GE’s Bangalore centre designing cutting-edge aircraft engine3 min read . Updated: 20 Sep 2009, 11:36 PM IST
GE’s Bangalore centre designing cutting-edge aircraft engine
Bangalore: In six years, Bansidhar Phansalkar has to be ready with an environment-friendly engine for passenger planes that is radical in design, more easily maintained and more fuel-efficient than existing engines.
The specialists work on analytics, using the high-performing computing environment—among the top 10 in Asia—to eliminate problems such as noise and friction and improve efficiency before cutting the metal to make the engine.
“One of the biggest costs for all operators is fuel, and it makes sense for us to focus on fuel-efficient engines. That is what our customers are telling us," says Phansalkar, general manager (India engineering operations) at GE.
Plane makers such as Airbus SaS and US space agency National Aeronautics and Space Administration, or Nasa, have shown keen interest in the new engine concept, he says.
When the new engine is ready for commercialization, which GE is targeting in six years, it would be the first one to give fuel efficiency as high as 30% over existing plane engines, justifying GE’s decision to open its largest non-US research and development unit in India to lower the cost of new technology introduction in its core areas of engines and power plants, locomotives and healthcare.
Fairfield, Connecticut-based GE does research only on commercial aircraft engines in India, and not military programmes.
GE had flown a plane with a technology demonstrator of the open rotor engine from the US to the UK in the 1980s, but the concept did not take off because the engine produced unacceptably high noise levels.
“If it is sorted out, there will be a very strong case to go for that (engine)," says Phansalkar.
But this is for the long term.
For the global engine market, design is a closely held technology, dominated by companies such as GE, Rolls Royce Group Plc and Snecma group, and a new design could cost billions of dollars and take a decade to reach the actual user—the aircraft makers.
“We can’t afford this one-in-10-years new product introduction," says Phansalkar.
“We maybe need four new product introductions in the next five or six years. So, to prepare the core technology, to get some modules certified, even full engines certified, is really what our challenge is right now," he says.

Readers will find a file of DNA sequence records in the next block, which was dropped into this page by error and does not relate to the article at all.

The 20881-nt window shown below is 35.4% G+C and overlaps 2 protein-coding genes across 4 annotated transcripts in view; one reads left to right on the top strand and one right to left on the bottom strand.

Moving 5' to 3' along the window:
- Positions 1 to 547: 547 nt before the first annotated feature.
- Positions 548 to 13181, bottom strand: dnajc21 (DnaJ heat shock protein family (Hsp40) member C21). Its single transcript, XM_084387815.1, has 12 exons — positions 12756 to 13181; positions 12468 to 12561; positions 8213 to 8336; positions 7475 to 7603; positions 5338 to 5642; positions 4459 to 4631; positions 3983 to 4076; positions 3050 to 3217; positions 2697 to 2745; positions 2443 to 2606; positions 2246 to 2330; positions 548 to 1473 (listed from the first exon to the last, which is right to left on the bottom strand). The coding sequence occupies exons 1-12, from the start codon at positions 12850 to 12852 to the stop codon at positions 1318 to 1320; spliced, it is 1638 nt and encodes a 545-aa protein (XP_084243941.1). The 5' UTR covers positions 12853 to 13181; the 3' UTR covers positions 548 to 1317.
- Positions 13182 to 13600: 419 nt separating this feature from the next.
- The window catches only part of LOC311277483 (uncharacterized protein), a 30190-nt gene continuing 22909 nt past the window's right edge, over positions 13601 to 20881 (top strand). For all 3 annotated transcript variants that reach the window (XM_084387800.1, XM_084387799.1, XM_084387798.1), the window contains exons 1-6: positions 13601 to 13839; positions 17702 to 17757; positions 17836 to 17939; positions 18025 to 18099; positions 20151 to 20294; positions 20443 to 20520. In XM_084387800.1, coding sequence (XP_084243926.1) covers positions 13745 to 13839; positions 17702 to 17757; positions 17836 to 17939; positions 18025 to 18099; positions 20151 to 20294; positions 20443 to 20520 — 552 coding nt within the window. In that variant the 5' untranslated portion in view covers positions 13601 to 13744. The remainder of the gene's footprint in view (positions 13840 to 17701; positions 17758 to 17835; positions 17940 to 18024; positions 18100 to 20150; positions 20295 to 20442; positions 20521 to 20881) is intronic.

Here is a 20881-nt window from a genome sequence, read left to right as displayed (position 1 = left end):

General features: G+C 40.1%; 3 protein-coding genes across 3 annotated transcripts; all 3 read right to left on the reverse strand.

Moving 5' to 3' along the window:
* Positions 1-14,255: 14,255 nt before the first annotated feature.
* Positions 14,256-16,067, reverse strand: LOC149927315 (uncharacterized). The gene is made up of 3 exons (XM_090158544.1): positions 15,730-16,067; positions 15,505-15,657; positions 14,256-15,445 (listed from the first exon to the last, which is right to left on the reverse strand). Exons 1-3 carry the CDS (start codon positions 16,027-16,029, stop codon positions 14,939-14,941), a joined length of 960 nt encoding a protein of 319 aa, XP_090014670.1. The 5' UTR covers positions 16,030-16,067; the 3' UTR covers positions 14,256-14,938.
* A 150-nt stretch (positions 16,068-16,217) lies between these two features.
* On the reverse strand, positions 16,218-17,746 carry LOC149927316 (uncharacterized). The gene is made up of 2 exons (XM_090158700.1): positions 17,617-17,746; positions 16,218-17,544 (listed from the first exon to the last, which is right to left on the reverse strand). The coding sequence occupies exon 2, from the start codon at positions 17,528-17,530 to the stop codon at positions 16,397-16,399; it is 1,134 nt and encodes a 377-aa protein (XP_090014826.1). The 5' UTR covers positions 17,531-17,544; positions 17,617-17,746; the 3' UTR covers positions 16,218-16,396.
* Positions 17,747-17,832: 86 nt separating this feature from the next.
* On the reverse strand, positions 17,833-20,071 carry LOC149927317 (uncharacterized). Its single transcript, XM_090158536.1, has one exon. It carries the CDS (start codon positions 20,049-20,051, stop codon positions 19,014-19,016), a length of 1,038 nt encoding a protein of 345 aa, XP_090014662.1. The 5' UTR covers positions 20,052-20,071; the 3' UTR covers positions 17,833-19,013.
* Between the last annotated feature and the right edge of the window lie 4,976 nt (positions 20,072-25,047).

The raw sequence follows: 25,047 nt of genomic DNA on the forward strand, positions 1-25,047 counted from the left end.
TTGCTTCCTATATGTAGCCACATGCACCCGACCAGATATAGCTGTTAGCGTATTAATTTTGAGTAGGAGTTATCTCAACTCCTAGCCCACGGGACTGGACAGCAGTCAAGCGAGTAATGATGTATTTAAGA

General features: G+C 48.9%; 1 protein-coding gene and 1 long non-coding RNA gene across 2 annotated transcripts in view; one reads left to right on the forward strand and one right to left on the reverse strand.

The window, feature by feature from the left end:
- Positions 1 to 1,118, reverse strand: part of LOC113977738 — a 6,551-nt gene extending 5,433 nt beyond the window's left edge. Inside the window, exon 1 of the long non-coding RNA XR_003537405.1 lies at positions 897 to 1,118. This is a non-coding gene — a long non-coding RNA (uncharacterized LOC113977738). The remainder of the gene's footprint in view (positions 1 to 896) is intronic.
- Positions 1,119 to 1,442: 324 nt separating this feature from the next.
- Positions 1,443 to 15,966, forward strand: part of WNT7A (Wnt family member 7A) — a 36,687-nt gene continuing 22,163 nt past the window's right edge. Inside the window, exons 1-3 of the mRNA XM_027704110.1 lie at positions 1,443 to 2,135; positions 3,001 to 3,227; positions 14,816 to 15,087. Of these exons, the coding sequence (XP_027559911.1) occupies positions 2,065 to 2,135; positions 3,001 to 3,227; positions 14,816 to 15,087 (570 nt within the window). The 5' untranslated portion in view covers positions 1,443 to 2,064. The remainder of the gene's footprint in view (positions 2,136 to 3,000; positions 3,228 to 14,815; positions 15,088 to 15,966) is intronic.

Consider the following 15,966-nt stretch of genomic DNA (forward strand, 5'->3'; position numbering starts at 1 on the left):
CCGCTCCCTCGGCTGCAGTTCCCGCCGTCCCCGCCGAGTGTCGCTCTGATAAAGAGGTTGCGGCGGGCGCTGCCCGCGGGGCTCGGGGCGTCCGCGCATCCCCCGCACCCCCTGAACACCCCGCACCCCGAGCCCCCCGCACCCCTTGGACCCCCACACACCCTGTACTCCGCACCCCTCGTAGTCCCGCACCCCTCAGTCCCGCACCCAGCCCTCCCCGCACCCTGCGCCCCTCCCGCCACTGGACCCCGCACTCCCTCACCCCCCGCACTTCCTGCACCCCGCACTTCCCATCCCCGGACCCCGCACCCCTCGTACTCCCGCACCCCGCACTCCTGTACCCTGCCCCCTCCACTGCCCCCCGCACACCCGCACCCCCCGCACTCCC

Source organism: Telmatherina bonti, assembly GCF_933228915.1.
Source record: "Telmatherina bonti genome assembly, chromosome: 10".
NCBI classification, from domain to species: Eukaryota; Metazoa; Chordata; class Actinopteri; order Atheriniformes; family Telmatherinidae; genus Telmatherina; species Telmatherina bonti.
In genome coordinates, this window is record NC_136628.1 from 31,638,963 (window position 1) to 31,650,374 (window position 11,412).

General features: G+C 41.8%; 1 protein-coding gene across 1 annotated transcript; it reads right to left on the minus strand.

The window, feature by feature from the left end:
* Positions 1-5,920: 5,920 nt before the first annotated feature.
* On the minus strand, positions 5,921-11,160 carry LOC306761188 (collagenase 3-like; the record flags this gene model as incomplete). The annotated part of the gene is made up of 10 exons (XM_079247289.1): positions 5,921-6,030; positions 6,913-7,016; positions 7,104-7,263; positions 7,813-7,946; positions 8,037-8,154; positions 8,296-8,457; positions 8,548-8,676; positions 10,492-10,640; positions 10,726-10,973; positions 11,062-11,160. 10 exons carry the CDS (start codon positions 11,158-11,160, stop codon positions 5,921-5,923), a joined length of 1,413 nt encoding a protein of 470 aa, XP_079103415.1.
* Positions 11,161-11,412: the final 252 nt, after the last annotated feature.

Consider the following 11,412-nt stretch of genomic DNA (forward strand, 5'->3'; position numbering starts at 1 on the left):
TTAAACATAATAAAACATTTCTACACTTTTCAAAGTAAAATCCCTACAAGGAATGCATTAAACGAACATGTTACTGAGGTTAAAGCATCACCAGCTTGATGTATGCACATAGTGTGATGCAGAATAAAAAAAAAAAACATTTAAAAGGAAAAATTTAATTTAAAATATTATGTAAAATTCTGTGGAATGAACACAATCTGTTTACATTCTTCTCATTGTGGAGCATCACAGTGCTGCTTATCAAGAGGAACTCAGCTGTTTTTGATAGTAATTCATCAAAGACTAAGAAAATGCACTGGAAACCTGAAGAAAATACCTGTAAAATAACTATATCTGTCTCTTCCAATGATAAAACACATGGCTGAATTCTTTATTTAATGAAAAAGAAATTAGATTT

Phansalkar, whose team has worked on the LeapX plane engine to be launched by 2015 for Airbus A-320 planes and the Boeing 737, says the Indian aviation team’s contribution would be roughly 10 times the $30 million cost incurred on staff and facility.
Analysts say the setting up of a research centre in India by a firm such as GE helps bring back Indians who have moved abroad for work, and in a small way, aids research in scientific institutions.
“Of course, the brain drain has decreased. Some amount of research happens, but the trickle down (of research activity) is not vast. The challenge is to get them working on cutting edge technology with us," says B. Dattaguru, former chairman of aerospace engineering at the Indian Institute of Science, Bangalore.
Mano Manoharan, who moved from the US early this year to head the John F Welch Technology Centre’s operations, says that the centre is making an effort to collaborate with research schools in the country.
GE is working jointly with the department of science and technology and universities in Andhra Pradesh and Kochi in Kerala on solar power generation.
“It is a small start. We will identify more projects," says Manoharan, who calls the research lab an “industrial research organization" that works on products to help make people’s lives better.
The centre, which completes nine years and employs 4,200 professionals, contributes in improving every single GE product, says Guillermo Wille, managing director of the India research and development unit.
It has worked on low-cost ultrasound healthcare products, a locomotive for the Indian Railways and water-purifying technology, among others.
The centre currently employs one in six researchers in GE and by 2010, India will have one in four of its researchers globally.